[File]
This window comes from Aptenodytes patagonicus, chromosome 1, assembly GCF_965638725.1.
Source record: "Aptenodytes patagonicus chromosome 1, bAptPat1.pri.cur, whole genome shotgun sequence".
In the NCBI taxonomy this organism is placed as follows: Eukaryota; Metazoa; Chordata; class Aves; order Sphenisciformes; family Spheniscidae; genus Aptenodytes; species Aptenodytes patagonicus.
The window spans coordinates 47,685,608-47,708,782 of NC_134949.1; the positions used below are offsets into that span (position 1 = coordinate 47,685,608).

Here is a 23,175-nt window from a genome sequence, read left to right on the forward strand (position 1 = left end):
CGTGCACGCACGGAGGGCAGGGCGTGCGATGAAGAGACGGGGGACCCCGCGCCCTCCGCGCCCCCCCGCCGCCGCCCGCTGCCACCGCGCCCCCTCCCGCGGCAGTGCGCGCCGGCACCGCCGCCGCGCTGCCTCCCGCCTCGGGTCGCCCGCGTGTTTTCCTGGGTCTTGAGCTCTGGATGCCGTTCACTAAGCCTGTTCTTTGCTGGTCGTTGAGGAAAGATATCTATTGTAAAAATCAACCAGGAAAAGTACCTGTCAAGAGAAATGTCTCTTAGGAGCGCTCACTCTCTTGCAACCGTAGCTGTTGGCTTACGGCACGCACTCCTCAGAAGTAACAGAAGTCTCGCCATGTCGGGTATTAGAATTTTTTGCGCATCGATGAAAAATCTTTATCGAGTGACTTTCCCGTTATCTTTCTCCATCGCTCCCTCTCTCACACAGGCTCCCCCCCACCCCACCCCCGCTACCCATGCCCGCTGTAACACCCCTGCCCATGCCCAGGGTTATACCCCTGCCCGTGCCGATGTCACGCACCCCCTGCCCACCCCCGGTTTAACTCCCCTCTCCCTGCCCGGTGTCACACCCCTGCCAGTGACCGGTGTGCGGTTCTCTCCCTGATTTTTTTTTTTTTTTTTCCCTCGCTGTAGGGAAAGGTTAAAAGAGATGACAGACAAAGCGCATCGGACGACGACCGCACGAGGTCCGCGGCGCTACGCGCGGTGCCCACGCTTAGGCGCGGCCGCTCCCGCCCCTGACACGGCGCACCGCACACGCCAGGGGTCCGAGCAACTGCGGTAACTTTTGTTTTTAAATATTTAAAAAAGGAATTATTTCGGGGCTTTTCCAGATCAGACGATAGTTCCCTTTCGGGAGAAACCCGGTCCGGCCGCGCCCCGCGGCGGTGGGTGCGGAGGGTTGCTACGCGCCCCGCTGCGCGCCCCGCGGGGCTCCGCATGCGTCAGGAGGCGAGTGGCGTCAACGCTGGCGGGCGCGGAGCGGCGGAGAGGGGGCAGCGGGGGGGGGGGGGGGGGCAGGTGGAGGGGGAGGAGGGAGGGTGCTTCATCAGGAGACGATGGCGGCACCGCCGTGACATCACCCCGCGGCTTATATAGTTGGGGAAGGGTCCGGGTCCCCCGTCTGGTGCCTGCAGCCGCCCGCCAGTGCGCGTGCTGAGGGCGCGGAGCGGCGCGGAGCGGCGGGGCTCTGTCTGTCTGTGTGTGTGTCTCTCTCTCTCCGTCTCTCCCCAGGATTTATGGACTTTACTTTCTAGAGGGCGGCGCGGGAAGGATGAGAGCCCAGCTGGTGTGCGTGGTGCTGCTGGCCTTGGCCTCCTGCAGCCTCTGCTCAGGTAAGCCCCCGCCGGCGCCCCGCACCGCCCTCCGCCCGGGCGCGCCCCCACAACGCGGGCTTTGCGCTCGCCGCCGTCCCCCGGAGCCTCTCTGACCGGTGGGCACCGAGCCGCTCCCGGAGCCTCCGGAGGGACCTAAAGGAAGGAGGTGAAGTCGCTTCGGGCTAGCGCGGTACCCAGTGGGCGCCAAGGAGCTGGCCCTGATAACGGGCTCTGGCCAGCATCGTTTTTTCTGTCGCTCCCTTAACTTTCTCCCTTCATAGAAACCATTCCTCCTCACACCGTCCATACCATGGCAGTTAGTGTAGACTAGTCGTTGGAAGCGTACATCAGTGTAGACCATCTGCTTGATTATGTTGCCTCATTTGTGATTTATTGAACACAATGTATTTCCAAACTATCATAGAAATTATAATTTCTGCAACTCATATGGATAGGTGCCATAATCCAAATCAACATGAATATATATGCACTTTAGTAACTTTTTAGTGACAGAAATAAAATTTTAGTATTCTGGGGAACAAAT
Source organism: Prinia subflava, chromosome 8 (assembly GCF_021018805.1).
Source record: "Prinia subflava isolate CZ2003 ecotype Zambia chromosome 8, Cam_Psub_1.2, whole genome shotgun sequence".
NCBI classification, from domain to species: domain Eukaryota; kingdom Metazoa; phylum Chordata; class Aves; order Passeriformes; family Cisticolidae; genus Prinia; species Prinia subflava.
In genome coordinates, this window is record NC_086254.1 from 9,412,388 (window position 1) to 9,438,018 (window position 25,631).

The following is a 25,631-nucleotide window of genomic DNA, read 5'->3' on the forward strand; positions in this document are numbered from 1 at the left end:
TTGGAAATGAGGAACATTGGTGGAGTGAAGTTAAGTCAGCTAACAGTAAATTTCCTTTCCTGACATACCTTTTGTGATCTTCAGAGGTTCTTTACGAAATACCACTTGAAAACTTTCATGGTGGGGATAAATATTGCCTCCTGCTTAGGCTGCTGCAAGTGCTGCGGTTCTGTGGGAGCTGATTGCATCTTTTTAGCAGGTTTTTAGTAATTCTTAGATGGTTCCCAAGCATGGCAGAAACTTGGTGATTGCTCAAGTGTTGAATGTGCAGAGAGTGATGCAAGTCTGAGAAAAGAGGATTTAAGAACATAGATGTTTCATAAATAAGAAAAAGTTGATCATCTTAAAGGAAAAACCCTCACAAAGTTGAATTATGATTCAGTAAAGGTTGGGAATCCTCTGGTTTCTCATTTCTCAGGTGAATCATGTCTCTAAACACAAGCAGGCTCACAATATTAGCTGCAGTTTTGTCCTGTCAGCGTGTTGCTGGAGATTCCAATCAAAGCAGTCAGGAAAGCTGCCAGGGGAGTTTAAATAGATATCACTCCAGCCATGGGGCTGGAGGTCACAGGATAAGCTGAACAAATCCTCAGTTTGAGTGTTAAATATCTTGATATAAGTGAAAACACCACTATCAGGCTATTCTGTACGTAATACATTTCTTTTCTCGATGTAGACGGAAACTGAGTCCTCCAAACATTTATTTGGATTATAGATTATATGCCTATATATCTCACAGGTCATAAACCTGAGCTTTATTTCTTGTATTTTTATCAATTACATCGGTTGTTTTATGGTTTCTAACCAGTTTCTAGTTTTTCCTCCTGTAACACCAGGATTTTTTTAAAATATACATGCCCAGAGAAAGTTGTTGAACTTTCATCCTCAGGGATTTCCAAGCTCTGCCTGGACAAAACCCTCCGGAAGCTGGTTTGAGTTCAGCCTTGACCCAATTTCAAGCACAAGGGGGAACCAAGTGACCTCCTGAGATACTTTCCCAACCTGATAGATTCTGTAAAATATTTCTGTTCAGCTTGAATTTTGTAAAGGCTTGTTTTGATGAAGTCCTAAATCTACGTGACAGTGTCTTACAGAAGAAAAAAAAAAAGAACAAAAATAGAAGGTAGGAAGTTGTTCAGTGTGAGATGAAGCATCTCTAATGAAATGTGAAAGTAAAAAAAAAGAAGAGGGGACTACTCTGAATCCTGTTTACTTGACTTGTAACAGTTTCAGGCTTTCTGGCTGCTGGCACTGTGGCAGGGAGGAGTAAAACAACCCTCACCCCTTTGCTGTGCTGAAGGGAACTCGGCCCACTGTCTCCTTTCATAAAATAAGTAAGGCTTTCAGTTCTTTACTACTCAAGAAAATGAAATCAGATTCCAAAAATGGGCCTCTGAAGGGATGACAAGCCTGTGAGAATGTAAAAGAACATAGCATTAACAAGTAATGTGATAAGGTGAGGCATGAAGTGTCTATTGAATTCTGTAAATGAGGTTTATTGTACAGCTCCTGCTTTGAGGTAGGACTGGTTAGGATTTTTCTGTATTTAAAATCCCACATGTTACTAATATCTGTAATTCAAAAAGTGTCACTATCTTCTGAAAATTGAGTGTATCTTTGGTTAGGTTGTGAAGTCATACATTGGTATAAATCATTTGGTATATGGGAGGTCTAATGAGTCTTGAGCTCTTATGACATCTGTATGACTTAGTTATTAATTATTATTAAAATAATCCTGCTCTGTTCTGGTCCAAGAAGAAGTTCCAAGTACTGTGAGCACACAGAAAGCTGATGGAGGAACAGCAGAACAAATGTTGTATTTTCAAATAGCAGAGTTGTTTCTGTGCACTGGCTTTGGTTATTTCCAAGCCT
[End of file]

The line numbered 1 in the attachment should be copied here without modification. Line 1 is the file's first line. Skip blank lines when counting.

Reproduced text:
This window comes from Aptenodytes patagonicus, chromosome 1, assembly GCF_965638725.1.